Photo by Duane Tinkey
Photo by Duane Tinkey

Chris Proskey is a Long Island native who was drawn to Iowa State University’s College of Engineering. Not content to rest on that educational achievement, he later earned an M.B.A. at the University of Minnesota’s Carlson School of Management and his law degree at Drake University, where he was a Dwight D. Opperman Scholar, which is granted to five first-year law students and provides full tuition and a stipend for living expenses and books. He was invited to be a clerk at the Zarley Law Firm P.L.C., which specializes in intellectual property law, in 2006. He was recently named a partner.

You have a lot interests.

I worked with design and manufacturing at Seagate (Technology LLC in Minneapolis). I was by training an industrial/mechanical engineer, but I learned to swim in the semiconductor, hard drive industry. I’ve always been a very interested person. I love business, I love law, I love engineering. I have a portion of me that is very mechanical … I have a portion of me that is very analytical. I remember when I was an engineer and I was figuring out what I wanted to do with my life when I grew up, I couldn’t decide between going to get my M.B.A. or my law degree, and one of my professors said, “Why choose?” Seagate was paying for my M.B.A., and getting my law school paid for by Mr. Opperman somehow made all of that come together.

Does it take a lot to keep you occupied?

I’m always busy. On vacation, I’m up at 5 in the morning. Vacations tend to be almost as much or more work than my work.

What is a typical vacation?

I love the ocean, having grown up just a couple blocks from the ocean, I really miss it. My typical vacation is somewhere in the Caribbean or Florida fishing or diving.

What does it mean to be partner?

You can’t shirk the responsibility of being partner. I’ve always looked forward to ever increasing responsibility. This law firm is very unique in that all we do is intellectual property. It’s a very specialized area of the law. You have to pass your own bar just to be a patent attorney. It’s wildly difficult. I think in the history of our country there have only been 75,000 patent lawyers.

What is unique about the practice?

ntellectual property has two sides. One side is getting the patent, getting the trademark, getting the copyright. The other side is litigation, where you’re defending or enforcing the intellectual property. In a lot of law firms you’re put in one category. I’ve been very blessed here with a diverse practice, and I split my time between the two. I’ve sat there in the courtroom and watched the jury and the judge consider the claims of the patent and after you go through that you’ll never draft a patent in the same way. When you’re testing a trademark in litigation, it’s such a behind-the-scenes look at the law and the reasons behind it that it provides me with better perspective when we’re counseling clients on when we’re selecting trademarks or proceeding through the potential of enforcing a trademark.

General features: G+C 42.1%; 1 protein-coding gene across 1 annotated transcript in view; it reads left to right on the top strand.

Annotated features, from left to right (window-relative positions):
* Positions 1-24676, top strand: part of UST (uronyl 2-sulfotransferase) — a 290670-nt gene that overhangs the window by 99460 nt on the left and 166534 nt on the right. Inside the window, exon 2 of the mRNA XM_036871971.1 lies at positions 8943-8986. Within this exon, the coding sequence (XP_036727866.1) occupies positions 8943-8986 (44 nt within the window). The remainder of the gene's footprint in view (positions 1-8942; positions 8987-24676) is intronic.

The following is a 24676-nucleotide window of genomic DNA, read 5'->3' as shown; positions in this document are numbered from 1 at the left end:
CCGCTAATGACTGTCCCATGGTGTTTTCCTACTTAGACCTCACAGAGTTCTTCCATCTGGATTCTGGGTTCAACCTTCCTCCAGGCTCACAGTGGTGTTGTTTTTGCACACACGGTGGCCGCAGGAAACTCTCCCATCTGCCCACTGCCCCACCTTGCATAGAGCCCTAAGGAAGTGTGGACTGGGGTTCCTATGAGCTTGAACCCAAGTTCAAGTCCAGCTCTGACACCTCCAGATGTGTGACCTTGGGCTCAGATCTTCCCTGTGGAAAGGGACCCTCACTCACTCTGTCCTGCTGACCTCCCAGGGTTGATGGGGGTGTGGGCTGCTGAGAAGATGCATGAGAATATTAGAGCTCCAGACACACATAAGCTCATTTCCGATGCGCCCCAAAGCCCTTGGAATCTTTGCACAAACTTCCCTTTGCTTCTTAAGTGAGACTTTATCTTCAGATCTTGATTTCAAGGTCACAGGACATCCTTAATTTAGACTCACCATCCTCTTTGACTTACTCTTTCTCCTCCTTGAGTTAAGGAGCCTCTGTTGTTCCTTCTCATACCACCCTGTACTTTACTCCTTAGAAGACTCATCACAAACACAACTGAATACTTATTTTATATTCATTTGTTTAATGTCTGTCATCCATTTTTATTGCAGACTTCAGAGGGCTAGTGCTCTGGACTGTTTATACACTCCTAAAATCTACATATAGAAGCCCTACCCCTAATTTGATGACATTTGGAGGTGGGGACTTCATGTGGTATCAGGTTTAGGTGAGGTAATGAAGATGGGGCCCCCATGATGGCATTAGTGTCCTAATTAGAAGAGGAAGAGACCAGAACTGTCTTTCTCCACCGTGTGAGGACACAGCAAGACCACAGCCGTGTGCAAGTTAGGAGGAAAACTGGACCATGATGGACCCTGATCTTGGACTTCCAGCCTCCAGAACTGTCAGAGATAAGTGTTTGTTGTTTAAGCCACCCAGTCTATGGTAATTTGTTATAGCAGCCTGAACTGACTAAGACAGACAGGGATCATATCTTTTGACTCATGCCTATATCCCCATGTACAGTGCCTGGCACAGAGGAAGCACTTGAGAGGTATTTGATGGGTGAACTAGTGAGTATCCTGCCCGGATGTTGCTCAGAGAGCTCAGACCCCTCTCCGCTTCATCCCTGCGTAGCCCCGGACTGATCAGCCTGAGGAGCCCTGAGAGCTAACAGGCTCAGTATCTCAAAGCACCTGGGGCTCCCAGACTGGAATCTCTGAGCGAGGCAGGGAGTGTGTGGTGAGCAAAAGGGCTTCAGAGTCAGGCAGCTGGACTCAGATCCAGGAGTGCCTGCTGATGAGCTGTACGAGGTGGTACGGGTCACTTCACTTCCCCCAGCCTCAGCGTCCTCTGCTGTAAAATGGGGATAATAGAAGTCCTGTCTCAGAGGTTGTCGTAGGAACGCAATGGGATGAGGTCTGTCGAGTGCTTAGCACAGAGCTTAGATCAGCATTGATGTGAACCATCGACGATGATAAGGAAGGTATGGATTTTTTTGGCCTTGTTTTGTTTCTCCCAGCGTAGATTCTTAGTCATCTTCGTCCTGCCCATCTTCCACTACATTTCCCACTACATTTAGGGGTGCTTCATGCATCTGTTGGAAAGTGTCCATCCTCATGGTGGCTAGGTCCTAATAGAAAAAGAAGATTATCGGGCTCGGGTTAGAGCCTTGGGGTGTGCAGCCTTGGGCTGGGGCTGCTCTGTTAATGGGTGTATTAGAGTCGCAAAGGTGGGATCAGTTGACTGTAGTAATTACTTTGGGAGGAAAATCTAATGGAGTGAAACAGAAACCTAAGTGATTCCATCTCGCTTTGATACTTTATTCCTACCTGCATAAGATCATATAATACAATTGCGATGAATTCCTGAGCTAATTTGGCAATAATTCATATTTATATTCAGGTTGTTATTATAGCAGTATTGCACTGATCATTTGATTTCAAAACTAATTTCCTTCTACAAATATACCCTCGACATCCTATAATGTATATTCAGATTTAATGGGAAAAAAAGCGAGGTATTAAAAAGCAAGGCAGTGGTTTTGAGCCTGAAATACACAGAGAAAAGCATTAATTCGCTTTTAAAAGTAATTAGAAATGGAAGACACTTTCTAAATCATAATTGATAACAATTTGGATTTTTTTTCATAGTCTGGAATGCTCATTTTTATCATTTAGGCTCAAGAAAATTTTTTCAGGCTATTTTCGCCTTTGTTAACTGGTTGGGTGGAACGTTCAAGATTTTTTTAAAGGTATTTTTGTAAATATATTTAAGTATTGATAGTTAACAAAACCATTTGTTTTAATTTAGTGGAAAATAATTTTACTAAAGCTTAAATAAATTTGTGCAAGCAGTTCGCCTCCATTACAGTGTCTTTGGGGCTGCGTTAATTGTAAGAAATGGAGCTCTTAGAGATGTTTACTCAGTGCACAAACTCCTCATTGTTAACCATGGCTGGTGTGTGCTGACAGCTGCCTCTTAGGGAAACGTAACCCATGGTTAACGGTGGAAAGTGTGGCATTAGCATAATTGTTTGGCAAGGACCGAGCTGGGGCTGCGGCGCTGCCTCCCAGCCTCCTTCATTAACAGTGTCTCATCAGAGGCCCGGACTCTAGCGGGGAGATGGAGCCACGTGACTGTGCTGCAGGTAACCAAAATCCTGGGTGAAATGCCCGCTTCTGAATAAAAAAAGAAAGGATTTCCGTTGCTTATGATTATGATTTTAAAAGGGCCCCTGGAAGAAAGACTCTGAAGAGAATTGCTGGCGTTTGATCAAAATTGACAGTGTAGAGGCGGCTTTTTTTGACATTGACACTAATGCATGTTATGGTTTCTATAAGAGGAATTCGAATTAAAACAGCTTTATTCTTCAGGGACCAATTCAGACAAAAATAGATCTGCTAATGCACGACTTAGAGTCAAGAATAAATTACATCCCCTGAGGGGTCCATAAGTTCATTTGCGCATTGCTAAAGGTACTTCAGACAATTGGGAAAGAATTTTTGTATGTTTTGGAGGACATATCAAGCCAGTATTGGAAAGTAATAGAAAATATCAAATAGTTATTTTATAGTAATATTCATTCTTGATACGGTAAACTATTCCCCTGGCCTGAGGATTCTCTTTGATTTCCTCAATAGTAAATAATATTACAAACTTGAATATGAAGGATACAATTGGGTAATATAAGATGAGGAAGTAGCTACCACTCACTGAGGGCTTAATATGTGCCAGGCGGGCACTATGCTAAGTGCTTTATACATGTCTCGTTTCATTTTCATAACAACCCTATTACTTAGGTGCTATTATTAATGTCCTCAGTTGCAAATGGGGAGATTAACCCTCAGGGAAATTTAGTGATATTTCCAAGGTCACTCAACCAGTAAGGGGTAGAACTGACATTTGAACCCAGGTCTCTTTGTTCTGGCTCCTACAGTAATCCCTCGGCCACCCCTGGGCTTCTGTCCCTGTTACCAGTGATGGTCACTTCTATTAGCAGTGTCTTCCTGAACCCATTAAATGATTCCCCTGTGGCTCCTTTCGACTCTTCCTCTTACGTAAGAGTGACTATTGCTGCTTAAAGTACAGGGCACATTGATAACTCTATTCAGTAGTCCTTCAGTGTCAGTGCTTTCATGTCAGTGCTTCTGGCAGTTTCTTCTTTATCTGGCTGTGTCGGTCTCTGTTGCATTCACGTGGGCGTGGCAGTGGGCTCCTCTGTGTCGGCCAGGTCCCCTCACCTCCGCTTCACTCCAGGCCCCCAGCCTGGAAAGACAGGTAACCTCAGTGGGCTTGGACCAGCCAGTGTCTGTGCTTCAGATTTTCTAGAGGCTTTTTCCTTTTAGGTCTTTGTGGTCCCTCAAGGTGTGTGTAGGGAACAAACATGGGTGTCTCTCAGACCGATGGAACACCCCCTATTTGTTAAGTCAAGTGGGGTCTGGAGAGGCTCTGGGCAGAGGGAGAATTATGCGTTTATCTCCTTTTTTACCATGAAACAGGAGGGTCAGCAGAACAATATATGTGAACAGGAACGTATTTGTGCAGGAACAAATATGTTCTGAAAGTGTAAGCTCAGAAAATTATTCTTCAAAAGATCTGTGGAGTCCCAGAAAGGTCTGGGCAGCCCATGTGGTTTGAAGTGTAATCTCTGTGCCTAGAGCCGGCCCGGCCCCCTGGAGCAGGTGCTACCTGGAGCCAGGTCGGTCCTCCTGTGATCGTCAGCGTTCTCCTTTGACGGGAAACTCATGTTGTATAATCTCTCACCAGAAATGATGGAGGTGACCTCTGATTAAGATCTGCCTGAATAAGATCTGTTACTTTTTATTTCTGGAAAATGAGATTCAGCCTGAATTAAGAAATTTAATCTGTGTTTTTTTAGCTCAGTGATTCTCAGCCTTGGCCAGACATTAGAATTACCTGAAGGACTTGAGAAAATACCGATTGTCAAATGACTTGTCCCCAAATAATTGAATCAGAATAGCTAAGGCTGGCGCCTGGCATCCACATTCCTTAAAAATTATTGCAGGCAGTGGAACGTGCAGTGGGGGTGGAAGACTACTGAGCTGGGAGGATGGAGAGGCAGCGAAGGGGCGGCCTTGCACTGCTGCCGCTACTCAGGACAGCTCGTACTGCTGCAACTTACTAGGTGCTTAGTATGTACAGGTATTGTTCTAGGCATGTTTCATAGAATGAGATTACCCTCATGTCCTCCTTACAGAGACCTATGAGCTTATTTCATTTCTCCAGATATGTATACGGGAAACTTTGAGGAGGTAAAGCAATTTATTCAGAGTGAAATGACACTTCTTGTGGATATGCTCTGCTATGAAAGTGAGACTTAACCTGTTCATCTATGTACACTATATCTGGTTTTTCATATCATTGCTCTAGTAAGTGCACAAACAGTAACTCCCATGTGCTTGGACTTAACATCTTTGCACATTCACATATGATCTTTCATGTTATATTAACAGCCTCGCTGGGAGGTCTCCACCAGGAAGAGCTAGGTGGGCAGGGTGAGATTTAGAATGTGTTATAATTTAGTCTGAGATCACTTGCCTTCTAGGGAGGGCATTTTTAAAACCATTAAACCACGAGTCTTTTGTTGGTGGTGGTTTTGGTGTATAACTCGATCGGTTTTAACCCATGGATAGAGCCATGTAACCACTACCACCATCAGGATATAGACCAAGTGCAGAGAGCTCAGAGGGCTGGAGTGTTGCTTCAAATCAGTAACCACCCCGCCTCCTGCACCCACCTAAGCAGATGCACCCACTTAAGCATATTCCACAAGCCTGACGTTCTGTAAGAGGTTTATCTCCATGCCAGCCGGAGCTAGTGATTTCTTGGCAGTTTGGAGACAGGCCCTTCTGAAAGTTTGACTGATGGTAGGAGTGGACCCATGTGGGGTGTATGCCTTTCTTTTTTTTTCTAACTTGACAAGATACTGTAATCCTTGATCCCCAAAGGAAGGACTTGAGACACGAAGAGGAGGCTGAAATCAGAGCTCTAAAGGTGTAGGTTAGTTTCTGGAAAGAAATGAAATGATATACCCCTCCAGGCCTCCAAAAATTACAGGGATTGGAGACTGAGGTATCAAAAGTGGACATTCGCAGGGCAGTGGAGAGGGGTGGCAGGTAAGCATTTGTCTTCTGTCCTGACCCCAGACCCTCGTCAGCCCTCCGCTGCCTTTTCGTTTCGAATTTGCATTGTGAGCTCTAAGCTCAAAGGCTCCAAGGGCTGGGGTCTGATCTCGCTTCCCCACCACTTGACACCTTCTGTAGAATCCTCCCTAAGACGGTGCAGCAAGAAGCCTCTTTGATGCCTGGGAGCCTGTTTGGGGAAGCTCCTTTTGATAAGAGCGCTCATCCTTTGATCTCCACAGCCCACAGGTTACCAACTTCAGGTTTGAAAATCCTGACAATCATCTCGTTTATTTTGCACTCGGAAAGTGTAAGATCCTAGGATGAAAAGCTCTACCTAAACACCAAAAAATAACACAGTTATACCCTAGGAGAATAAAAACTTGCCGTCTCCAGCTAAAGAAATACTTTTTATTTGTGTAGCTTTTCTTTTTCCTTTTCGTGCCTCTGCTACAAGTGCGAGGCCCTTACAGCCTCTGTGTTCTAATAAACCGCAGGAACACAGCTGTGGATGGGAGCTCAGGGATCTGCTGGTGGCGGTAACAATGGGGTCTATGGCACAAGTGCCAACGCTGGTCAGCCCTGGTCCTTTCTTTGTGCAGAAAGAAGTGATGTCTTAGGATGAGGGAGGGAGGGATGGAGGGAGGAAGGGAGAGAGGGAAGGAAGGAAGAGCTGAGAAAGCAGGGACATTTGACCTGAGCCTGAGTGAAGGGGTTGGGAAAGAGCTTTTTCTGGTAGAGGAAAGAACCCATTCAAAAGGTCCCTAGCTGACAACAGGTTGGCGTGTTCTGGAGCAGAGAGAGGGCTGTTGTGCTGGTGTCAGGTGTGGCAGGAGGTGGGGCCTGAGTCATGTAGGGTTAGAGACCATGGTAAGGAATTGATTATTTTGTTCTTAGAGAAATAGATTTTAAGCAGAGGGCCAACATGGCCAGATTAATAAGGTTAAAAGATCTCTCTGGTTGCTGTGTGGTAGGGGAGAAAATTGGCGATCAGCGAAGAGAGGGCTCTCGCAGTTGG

You must be surrounded by innovation.

Every day our clients are coming in here and asking us to help them do something that’s never been done before.

What gets you up in the morning?

The constant crush of deadlines. I live in fear of them and I am excited by them. ... The great part about this job is that you put everything you have into making the most articulate argument, then you submit it to this black box that is the court. I love the tension, I love the strategy; it just fascinates me.

Are you an innovator?

I am. I am very interested in working with small businesses, and I have a couple of patent applications to my name; it’s kind of confidential stuff. I have a lot of skills and abilities that I can contribute. I’m not a guy who just sits on the sidelines. I would rather work until 3 in the morning and get up at 6. That’s what we get to do here, we get to create something. It’s not building something with two by fours and nails, it’s truly bringing something out of nothing and I would contribute all of my energy and effort to helping that process. I have been involved in a number of things like that. None of them have been successful yet, but we all can hope.